As an adult my mother scoured Melbourne for a copy of Green Mansions. Only after years of searching did she finally find it in a second hand bookshop.
I was fourteen when I first read Green Mansions and the story about a forest dwelling girl with a beautiful bird-like voice has haunted me ever since. I did not know,then, that I would be a writer and that one day this book would be the seed for one of my own books.
But what a strange and wondrous thing life is. Something that you think is unimportant can one day grow into a mighty forest.
Below are some of the initial sketches I did while thinking about the story. In a Creative Journaling workshop conducted by YA author Simmone Howell and poet Lisa D’Onofrio I created a story map.
Then, when I was visiting my daughter last year in New York, I used a visual diary to capture some of my first image ideas. Drawing is a great way to discover your story.
As you can see, I’ve drawn Oriole in modern day clothing with a dog. Both these things changed as I wrote the book.
There are many references in China to the oriole bird. It is famed in China for its beautiful appearance and song. The Chinese character consists of li meaning beautiful and niao meaning bird. During the Ming Dynasty the oriole was depicted on the front of the gowns of high-ranking court officials.
There are a few Chinese sayings with the word oriole in them –
ying ge yan wu – literal meaning ‘orioles sing and swallows dart’. True meaning – a scene of peace, peaceful, prosperous.
ying sheng yan yu – literal meaning ‘trill of an oriole, song of a swallow’. True meaning – the sweet delicate voice of a woman.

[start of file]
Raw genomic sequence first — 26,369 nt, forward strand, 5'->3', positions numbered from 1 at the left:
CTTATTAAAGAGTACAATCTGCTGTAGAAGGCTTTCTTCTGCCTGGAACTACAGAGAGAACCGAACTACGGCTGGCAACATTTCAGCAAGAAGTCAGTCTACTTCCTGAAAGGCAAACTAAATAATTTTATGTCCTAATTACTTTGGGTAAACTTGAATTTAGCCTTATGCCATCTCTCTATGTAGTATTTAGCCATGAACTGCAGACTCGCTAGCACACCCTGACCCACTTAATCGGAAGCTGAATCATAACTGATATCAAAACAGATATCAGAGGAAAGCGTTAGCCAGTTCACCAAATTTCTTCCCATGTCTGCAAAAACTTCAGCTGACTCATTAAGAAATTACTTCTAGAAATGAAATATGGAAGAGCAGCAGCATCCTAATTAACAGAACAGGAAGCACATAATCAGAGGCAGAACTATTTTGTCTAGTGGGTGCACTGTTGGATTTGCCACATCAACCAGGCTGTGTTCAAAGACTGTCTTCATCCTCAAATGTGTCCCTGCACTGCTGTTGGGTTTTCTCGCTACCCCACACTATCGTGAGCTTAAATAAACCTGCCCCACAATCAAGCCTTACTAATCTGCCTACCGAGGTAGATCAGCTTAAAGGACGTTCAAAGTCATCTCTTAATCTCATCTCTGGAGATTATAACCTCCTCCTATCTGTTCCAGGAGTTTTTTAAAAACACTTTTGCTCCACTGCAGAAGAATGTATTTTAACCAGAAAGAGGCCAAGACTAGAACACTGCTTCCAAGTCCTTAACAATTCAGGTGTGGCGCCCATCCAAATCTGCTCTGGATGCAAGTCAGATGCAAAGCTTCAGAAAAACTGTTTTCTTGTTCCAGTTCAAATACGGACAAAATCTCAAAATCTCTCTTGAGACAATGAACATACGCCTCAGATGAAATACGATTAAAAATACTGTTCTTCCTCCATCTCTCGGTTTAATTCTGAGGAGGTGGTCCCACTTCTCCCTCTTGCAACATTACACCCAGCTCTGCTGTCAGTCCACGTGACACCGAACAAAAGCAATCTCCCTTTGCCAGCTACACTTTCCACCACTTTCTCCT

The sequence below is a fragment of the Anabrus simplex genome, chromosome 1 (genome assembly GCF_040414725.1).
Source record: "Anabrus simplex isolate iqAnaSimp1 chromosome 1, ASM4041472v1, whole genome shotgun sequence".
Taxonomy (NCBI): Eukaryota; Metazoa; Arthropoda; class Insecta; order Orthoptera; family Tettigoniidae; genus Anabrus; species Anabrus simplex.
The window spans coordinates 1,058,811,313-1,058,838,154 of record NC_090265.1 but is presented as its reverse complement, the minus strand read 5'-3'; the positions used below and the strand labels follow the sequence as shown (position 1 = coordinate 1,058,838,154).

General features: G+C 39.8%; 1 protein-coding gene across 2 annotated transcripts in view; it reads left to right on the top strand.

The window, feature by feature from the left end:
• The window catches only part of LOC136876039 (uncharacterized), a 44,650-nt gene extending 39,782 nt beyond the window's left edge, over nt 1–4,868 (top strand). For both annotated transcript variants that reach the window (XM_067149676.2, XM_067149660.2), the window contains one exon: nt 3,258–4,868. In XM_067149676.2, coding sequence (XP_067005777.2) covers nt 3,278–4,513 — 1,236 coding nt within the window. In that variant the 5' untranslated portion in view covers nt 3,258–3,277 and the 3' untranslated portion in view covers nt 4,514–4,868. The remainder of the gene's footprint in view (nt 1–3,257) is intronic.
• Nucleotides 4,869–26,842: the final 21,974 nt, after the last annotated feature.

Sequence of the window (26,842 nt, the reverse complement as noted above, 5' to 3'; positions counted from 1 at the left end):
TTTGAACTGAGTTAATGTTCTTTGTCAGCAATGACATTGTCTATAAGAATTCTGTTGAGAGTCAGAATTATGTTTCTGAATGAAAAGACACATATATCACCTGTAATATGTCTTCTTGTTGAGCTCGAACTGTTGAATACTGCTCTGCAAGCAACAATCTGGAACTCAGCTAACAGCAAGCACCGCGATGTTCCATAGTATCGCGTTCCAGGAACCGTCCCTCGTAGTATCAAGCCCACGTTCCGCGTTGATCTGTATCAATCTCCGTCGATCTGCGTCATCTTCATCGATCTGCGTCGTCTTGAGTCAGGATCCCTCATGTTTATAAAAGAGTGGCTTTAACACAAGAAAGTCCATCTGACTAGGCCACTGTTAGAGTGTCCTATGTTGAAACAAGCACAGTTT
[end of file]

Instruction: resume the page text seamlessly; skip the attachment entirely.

In the Summer Palace outside Beijing, there is the Oriole Listening Hall because the ancients liked to compare beautiful music to the singing of orioles.
Here is a Chinese children’s song that you might like to learn. It’s called
The Snail and the Orioles.
A’men A’qian yi ke putao shu,
In front by the door there’s an old grape vine,
A’nen A’nen lu de gang faya.
Just sprouting green with its leaves so fine.
Woniu beizhe na zhongzhong de ke ya,
The snail on its back has a hard heavy shell yes,
Yi bu yi bu de wang shang pa.
But up the vine it goes nonetheless.
A’shu a’shang liang zhi huangliniao,
Two little birds sit up in a tree,
A’xi a’xi ha ha zai xiao ta.
And laugh at poor snail haha heeheehee.
Putao chengshu hai zao de hen na,
Those grapes won’t be ripe for a long long time so
Xianzai shang lai gan shenme?
Why climb now? We would like to know!
A’huang a’huang li’er buyao xiao,
Oriole Birds, don’t you laugh at me,
Deng wo pa shang ta jiu chengshouliao.
By the time I get there, ripe they’ll be!
(song translated and adapted by S. Clavey)
The wish bird is a hoopoe bird. I chose this bird not only because it is beautiful and has a regal appearance but also because it appears in many cultures throughout the world and in ancient times.
Here are just a few examples –
*Hoopoe birds were depicted on the walls of tombs and temples in Ancient Egypt as they were considered sacred.
* The Hoopoe featured in Greek mythology. He is the king of the birds in the Ancient Greek comedy The Birds by Aristophanes.
* In Islam, the Hoopoe is associated with King Solomon who spoke with animals, ( in Arabic the Prophet Suleyman ) and he tells him of the Queen of Sheba and her magnificent land. Quran 27:20-28.
* In classical Chinese poetry, the Hoopoe is a celestial messenger often symbolising the coming of spring. It is also considered very lucky.
* In Persia, the hoopoe bird was seen as a symbol of virtue. In The Conference of the Birds, one of the central works of Sufi literature, he is the leader of the birds.
This story is my first fully illustrated novel. I drew the final illustrations in pen and ink on watercolour paper using a sewing magnifying glass to get the fine lines.
I hope you enjoy the journey of The Wishbird.